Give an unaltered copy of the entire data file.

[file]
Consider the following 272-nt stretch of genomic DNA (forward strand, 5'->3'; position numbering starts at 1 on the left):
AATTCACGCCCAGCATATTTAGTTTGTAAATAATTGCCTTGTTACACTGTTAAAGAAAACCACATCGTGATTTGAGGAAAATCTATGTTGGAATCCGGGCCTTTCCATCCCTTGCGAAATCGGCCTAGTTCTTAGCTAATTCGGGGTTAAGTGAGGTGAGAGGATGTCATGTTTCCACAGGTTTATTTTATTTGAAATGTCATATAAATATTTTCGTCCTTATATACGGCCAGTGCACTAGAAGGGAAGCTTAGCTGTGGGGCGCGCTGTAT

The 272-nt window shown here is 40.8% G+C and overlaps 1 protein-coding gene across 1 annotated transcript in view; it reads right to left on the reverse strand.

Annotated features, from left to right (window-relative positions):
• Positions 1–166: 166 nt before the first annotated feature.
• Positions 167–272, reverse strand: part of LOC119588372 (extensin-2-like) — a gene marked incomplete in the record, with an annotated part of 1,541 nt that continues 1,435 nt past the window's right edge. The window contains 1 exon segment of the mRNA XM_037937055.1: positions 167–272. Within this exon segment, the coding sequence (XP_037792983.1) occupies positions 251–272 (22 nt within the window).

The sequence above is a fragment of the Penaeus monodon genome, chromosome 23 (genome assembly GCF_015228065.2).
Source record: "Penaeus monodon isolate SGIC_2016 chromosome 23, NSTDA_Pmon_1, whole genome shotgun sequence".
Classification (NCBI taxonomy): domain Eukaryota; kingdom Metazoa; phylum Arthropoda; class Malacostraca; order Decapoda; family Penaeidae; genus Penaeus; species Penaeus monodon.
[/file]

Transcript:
Consider the following 272-nt stretch of genomic DNA (forward strand, 5'->3'; position numbering starts at 1 on the left):
AATTCACGCCCAGCATATTTAGTTTGTAAATAATTGCCTTGTTACACTGTTAAAGAAAACCACATCGTGATTTGAGGAAAATCTATGTTGGAATCCGGGCCTTTCCATCCCTTGCGAAATCGGCCTAGTTCTTAGCTAATTCGGGGTTAAGTGAGGTGAGAGGATGTCATGTTTCCACAGGTTTATTTTATTTGAAATGTCATATAAATATTTTCGTCCTTATATACGGCCAGTGCACTAGAAGGGAAGCTTAGCTGTGGGGCGCGCTGTAT

The 272-nt window shown here is 40.8% G+C and overlaps 1 protein-coding gene across 1 annotated transcript in view; it reads right to left on the reverse strand.

Annotated features, from left to right (window-relative positions):
• Positions 1–166: 166 nt before the first annotated feature.
• Positions 167–272, reverse strand: part of LOC119588372 (extensin-2-like) — a gene marked incomplete in the record, with an annotated part of 1,541 nt that continues 1,435 nt past the window's right edge. The window contains 1 exon segment of the mRNA XM_037937055.1: positions 167–272. Within this exon segment, the coding sequence (XP_037792983.1) occupies positions 251–272 (22 nt within the window).

The sequence above is a fragment of the Penaeus monodon genome, chromosome 23 (genome assembly GCF_015228065.2).
Source record: "Penaeus monodon isolate SGIC_2016 chromosome 23, NSTDA_Pmon_1, whole genome shotgun sequence".
Classification (NCBI taxonomy): domain Eukaryota; kingdom Metazoa; phylum Arthropoda; class Malacostraca; order Decapoda; family Penaeidae; genus Penaeus; species Penaeus monodon.